Former White House strategist Steve Bannon arrives at the FBI Washington Field Office, Monday, Nov., 15, 2021, in Washington. (AP Photo/Carolyn Kaster)
WASHINGTON — Steve Bannon, a longtime ally of former President Donald Trump, surrendered to federal authorities on Monday to face contempt charges after defying a subpoena from a House committee investigating January’s insurrection at the U.S. Capitol.
Bannon was taken into custody Monday morning and is expected to appear in court later in the afternoon. The 67-year-old was indicted on Friday on two counts of criminal contempt – one for refusing to appear for a congressional deposition and the other for refusing to provide documents in response to the committee’s subpoena.
The indictment came as a second expected witness, former White House Chief of Staff Mark Meadows, defied his own subpoena from the committee on Friday and as Trump has escalated his legal battles to withhold documents and testimony about the insurrection.
If the House votes to hold Meadows in contempt, that recommendation would also be sent to the Justice Department for a possible indictment.
Officials in both Democratic and Republican administrations have been held in contempt by Congress, but criminal indictments for contempt are exceedingly rare.
The indictment against Bannon comes after a slew of Trump administration officials – including Bannon – defied requests and demands from Congress over the past five years with little consequence, including during an impeachment inquiry. President Barack Obama’s administration also declined to charge two of its officials who defied congressional demands.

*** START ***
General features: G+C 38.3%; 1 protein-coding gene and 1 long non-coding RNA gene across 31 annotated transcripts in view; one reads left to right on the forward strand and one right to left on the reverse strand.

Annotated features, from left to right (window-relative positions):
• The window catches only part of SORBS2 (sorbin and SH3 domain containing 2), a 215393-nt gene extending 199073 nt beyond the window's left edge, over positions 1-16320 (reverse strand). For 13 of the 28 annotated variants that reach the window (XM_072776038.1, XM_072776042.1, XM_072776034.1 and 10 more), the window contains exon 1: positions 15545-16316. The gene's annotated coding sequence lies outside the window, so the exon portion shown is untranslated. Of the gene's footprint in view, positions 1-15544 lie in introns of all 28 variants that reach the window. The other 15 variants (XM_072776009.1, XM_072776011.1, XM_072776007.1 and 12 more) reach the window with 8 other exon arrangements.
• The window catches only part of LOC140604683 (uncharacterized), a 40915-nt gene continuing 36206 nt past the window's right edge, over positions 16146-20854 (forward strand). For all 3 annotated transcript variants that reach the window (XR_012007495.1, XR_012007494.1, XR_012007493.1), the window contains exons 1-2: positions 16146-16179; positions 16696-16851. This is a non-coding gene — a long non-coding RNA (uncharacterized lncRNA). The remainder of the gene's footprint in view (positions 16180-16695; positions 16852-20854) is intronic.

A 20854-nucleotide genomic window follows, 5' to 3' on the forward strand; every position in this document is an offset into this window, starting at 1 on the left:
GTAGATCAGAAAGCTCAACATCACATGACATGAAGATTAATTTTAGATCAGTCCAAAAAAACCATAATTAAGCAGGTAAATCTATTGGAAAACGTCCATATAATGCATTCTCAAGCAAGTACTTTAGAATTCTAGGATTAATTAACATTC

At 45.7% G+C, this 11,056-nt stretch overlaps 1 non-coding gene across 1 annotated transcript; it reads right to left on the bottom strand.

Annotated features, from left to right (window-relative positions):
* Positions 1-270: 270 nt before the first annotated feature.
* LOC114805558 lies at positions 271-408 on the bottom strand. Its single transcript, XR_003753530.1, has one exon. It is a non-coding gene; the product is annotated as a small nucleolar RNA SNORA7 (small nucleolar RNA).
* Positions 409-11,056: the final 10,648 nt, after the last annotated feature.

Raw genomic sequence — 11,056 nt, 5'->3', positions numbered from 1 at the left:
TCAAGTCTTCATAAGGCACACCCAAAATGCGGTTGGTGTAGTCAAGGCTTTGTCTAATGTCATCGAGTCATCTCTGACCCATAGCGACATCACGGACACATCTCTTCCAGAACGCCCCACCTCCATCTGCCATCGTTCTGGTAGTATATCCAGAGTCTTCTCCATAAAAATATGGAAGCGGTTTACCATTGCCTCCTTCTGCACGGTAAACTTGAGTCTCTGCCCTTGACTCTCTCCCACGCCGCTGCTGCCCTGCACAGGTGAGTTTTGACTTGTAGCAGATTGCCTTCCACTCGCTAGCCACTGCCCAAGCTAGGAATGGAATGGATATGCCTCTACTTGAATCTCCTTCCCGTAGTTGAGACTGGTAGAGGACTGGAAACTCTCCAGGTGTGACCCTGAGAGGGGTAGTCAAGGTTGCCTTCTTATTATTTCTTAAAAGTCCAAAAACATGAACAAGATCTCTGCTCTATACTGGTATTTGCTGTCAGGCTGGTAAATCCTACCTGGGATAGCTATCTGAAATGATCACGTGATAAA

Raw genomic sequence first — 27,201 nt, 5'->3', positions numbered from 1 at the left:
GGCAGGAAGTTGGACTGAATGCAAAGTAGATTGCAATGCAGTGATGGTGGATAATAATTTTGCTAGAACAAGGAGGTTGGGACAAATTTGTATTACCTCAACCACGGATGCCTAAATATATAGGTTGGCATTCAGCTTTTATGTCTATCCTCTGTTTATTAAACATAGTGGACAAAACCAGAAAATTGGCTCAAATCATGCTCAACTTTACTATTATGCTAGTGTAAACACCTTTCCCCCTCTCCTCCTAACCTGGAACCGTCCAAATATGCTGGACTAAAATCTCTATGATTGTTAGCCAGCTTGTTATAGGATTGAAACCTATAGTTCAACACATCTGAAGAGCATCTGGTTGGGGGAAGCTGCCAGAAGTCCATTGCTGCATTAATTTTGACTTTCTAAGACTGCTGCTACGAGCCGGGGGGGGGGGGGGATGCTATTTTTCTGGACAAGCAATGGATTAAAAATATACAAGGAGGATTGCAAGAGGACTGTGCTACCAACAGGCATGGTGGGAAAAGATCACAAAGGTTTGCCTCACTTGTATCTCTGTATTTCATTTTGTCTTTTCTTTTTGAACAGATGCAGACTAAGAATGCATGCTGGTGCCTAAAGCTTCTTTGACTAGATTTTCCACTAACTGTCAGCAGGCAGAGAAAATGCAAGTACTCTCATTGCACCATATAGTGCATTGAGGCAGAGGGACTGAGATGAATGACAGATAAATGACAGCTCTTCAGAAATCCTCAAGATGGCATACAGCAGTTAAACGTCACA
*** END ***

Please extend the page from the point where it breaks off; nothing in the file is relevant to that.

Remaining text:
The indictment says Bannon didn’t communicate with the committee in any way from the time he received the subpoena on Sept. 24 until Oct. 7 when his lawyer sent a letter, seven hours after the documents were due.
Bannon, who worked at the White House at the beginning of the Trump administration and currently serves as host of the conspiracy-minded “War Room” podcast, is a private citizen who “refused to appear to give testimony as required by a subpoena,” the indictment says.
When Bannon declined to appear for his deposition in October, his attorney said the former Trump adviser had been directed by a lawyer for Trump citing executive privilege not to answer questions.
WASHINGTON — COVID-19 cases are increasing in the United States — and could get even worse over the coming months, federal health officials warned Wednesday in urging areas hardest hit to consider reissuing calls for indoor masking.
PHILADELPHIA – The Federation of Hellenic Societies of Philadelphia and Greater Delaware Valley announced that the Evzones, the Presidential Guard of Greece will be participating in the Philadelphia Greek Independence Day Parade on March 20.
Have an idea for a story, or know of an event we should cover? We want to hear about it!
The National Herald is the paper of record of the Greek Diaspora community. Through independent journalism, we bring news to generations of Greek-Americans, with stories on the individual, community and international level. Visit and support our 106 year-old sister publication Εθνικός Κήρυξ.
You’re reading 1 of 3 free articles this month. Get unlimited access to The National Herald. or Log In